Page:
- Bloodrot: A liquid undead resembling an Ooze formed from the remains of somebody who died from being melted in acid. It infects enemies with a magical disease called blood fever that is difficult to cure and can hide inside of the bloodstream of anybody who is infected. Those infected with blood fever will also attract more bloodrots to them since they can also sense the location of infectees over long distances. Like many oozes, they can also split into smaller bloodrots when hit with piercing or slashing weapons.
- Bog Imp: Lawful evil Fey creatures that lives in swamps that have the ability to make people sink into the swamp and drown just by looking at them. Elves who are killed this way turn into new bog imps. They look suspiciously similar to the gremlins from the movie Gremlins.
- Boneleaf: An aberration that resembles a plant. It has razor sharp leaves and can lure people towards it with illusions. Multiple boneleaves in an area are actually parts of the same entity connected by underground nerves, so what one boneleaf learns, all the ones connected to it also learn. One of the more forgettable monsters in the book, as there are tons of other monsters in the game that can do the same things a boneleaf can and it doesn't stand out from them. An aberration that spreads itself over a large area like a plant is a great concept and sounds like it could be a big threat, but the boneleaf doesn't live up to that potential.
- Corruption Eater: An aberration resembling a ghoul with a tongue covered in small mouths and barbed tentacles in place of arms. It drains the corruption score of those it hits with it's bite attack, and it has a breath weapon that can increase the target's depravity score which it can only use after draining enough corruption. It is vulnerable to attacks by enemies that have zero corruption and depravity.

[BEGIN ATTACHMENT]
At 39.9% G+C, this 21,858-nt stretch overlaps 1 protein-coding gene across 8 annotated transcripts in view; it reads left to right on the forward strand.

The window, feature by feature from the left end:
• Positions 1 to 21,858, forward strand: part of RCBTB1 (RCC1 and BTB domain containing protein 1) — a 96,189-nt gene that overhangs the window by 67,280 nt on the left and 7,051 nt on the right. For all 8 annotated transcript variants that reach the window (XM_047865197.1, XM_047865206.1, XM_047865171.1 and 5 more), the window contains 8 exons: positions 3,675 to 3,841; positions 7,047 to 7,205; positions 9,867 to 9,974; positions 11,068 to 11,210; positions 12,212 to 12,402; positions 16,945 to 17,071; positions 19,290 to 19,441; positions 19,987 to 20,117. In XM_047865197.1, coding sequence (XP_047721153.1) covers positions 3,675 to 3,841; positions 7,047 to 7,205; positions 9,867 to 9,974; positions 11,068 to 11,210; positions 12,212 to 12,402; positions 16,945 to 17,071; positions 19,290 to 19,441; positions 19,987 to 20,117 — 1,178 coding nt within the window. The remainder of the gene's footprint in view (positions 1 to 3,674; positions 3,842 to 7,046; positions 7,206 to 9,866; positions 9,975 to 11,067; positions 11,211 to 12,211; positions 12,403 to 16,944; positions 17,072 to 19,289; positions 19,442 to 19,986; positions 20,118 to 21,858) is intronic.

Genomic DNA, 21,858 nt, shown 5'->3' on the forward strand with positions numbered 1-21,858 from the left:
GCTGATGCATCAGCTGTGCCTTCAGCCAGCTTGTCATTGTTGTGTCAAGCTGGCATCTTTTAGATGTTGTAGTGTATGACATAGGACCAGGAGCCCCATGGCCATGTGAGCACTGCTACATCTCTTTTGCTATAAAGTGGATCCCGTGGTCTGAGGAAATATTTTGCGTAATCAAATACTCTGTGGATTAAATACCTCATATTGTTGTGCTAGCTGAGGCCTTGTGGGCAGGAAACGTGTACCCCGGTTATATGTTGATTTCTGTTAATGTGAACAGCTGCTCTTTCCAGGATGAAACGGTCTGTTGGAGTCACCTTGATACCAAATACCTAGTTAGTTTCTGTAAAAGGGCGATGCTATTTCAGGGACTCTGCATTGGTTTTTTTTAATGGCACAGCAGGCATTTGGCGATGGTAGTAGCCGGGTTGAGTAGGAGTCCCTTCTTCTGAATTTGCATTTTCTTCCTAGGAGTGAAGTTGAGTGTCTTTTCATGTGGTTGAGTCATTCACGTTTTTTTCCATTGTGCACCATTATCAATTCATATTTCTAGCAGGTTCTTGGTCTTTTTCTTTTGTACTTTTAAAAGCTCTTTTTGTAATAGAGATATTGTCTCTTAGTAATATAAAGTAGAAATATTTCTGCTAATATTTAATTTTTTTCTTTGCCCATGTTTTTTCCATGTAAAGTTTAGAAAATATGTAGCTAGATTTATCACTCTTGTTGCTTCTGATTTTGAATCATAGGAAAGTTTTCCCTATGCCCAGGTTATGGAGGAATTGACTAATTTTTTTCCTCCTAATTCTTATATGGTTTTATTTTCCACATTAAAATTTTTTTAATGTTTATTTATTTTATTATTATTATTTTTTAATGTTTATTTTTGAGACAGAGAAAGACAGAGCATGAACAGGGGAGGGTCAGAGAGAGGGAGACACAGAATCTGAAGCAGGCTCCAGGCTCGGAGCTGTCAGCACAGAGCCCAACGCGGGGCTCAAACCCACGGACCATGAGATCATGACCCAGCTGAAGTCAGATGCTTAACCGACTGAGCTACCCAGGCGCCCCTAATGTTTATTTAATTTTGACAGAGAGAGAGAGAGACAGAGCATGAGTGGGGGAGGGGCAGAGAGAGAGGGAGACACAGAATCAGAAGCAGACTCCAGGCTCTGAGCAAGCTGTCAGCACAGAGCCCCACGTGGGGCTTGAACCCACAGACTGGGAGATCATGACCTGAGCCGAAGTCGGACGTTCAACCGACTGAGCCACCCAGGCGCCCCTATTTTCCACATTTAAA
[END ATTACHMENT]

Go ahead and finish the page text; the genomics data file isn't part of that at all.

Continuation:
- Taint Elemental: An Elemental made of taint. It's attacks can greatly increase the target's corruption score.
- Dusk Giant: Dusk giants are man eating giants that change size depending on how much flesh they have recently eaten and get more befit from eating intelligent creatures. They can grow up to 20 feet tall when well fed, and shrink down to just over 6 feet tall when starving. Their magical abilities also increase when they are well fed, and they always are surrounded by an aura of shadow that darkens bright lights and causes despair. You might want to use this monster if you want to run an Attack on Titan inspired game.
- Cadaver Golem: Similar to a flesh golem but more intelligent. It can gain new skills and abilities by adding new body parts to itself. The cadaver golem later appeared in 4th edition, but no longer could gain skills and abilities from assimilated flesh.
- Grey Jester: Because no book of horror monsters is completed without a killer clown. A grey jesters is an evil fey creature that can permanently steal all joy from anyone who laughs or otherwise feel good in it's presence, and may turn them into slaves called bleak ones if they have less than or equal hit dice than the grey jester. If it can't make you laugh with it's performance it can instead force you to laugh with the Tasha's Hideous Laughter spell which it casts by touching you with it's hands or the scepter it always carries.
- Phantasmal Slayer: A ghostly creature that looks like the viewer's worst fear. Anybody who sees a Phantasmal Slayer is affected as though hit by the phantasmal killer spell. It's touch can cause the victim to instantly drop dead from fear.
- Tainted Minion: If a humanoid's corruption score becomes too high, they drop dead and rise as a tainted minion.
- Tainted Raver: If a humanoid's depravity score becomes too high, they are driven permanently insane and become a tainted raver. They are always angry, all the time
- Unholy Scion: If you want the villain of your campaign to be the Antichrist, this is the template you should apply to them. They are pure evil before they are even born yet. The mother of an unholy scion is permanently under the scion's control by an effect similar to the charm person or charm animal spell, even while the scion is still a fetus inside of them. The scion can also see through their mother's senses and use it's spell like abilities through them similar to a wizard's familiar. It also gains claw attacks and several spell like abilities depending on how many hit dice it has. This is the only one of the templates in the book that can be a player character, not that you are likely to find a DM who would let you.